the lashes and punishment." The torture was so severe that it killed Juan.
The colonial officialss then swore out an elaborate document insisting that there had not been "even a
small sign of injury" from the flogging-only that it had "taken the hair off his head"-so it could not have
caused his death. They claimed instead that the prisoner had somehow gotten hold of some herbs and
killed himself "in despair over his imprisonment." [Contramaestre, 235-36] Such cases replicate the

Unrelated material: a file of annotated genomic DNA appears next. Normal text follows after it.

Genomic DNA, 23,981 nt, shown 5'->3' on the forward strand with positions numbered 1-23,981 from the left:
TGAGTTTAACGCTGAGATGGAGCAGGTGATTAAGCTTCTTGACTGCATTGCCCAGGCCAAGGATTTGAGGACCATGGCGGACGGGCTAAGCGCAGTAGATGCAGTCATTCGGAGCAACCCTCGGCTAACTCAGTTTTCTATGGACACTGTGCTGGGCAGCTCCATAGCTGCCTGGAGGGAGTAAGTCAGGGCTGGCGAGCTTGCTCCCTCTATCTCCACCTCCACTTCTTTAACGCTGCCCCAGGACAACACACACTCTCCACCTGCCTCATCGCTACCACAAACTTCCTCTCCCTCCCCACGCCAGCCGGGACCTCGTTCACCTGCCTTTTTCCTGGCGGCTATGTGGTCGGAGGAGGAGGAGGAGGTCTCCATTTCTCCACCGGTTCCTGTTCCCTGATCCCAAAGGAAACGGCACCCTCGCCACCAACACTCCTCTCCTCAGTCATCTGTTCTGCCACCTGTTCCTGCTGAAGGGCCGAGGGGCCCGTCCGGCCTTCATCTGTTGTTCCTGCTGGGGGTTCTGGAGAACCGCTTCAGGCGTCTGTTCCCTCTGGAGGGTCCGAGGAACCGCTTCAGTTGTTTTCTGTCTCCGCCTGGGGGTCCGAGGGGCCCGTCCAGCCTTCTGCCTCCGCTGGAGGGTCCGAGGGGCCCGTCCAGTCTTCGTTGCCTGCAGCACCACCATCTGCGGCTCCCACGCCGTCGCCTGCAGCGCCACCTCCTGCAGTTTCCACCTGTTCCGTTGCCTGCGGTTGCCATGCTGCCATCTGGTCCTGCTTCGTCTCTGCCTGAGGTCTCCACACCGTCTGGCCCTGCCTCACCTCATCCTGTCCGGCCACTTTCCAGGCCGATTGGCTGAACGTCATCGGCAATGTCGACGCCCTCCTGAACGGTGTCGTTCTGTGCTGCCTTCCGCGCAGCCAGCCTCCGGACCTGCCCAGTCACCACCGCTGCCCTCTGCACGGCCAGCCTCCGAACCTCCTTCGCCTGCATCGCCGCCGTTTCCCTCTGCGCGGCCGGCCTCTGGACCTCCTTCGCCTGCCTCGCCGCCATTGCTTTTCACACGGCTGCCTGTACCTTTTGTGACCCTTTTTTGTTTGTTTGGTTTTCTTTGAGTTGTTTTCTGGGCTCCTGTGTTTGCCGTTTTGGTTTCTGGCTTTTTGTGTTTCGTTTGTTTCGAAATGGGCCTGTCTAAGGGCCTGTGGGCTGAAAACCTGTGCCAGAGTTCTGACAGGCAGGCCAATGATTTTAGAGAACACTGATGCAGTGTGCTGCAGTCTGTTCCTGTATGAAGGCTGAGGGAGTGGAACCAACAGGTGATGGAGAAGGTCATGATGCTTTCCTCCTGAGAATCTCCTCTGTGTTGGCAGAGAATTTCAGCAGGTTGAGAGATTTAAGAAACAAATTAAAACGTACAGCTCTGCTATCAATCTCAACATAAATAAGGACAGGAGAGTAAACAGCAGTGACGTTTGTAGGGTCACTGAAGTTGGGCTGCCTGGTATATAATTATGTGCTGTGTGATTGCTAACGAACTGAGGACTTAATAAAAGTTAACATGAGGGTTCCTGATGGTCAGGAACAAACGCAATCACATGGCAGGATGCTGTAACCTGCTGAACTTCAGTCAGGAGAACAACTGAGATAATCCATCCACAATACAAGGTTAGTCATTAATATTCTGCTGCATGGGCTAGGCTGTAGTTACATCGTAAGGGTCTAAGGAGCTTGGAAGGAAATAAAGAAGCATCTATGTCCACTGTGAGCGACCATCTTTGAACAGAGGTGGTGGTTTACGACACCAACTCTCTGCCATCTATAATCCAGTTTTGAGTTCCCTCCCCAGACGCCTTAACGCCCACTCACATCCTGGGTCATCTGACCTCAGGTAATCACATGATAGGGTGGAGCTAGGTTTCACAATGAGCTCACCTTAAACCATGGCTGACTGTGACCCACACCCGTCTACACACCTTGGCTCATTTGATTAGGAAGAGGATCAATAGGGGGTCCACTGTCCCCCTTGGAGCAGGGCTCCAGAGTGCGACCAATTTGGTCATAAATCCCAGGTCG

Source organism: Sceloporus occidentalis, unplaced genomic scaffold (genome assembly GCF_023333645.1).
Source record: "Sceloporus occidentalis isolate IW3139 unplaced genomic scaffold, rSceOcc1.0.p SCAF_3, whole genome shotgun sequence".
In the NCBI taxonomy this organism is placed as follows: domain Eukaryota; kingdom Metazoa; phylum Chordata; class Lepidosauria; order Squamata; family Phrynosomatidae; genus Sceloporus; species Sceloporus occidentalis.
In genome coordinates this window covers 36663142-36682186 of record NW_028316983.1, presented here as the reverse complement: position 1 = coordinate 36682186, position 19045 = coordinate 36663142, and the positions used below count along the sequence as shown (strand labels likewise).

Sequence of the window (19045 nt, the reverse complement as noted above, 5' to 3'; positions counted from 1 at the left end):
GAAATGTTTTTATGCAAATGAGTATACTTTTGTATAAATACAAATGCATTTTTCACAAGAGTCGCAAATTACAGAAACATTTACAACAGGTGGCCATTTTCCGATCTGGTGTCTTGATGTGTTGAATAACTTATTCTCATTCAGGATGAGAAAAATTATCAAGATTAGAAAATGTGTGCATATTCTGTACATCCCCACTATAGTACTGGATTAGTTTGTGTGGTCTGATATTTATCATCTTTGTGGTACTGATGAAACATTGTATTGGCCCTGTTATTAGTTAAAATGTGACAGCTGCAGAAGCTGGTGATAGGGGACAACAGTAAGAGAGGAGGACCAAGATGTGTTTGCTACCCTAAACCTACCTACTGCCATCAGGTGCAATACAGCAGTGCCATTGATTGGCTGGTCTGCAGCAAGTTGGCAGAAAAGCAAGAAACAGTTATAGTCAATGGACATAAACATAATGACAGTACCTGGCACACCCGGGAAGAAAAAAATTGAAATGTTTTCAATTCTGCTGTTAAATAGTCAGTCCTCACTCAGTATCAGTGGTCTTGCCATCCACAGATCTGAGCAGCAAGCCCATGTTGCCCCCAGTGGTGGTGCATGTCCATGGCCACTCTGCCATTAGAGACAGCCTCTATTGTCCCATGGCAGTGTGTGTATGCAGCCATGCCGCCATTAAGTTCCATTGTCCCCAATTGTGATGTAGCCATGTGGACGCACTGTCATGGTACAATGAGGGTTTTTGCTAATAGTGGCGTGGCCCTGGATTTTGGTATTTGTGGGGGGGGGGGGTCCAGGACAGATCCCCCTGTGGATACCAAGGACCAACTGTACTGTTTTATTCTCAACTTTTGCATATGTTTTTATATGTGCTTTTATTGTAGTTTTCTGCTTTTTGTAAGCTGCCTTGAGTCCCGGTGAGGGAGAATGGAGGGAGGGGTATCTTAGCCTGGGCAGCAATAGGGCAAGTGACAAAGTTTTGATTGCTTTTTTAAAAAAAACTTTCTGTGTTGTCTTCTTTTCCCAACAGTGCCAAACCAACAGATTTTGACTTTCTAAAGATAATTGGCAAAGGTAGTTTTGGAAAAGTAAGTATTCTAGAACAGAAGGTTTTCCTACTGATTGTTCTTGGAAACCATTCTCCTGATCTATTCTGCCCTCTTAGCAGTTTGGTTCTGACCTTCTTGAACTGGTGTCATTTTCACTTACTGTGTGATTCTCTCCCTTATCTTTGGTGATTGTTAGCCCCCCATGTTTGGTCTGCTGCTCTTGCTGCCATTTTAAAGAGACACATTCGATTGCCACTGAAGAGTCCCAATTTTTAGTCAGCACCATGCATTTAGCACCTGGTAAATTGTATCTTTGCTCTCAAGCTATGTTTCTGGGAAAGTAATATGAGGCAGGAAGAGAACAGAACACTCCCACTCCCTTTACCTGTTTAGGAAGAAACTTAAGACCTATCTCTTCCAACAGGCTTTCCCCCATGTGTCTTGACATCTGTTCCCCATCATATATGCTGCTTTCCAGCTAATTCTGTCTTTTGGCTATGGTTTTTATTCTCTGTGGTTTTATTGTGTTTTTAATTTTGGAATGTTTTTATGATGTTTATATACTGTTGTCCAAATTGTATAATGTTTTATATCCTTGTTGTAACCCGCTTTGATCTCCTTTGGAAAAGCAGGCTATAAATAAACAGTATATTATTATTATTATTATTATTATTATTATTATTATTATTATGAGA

European pattern of killing witches in custody, right down to the insinuations that the prisoners were
diabolically resistant to physical abuse by their captors, or that "devils" influenced them to commit
suicide. They also foreshadow the continuing pattern of excusing “deaths in custody.”
In El Tocuyo, Venezuela, church officials tried Francisco, an African "herbalist or sorcerer," for magical
curing. Witnesses testified that he gazed into a water basin to see the causes and outcome of illness. Many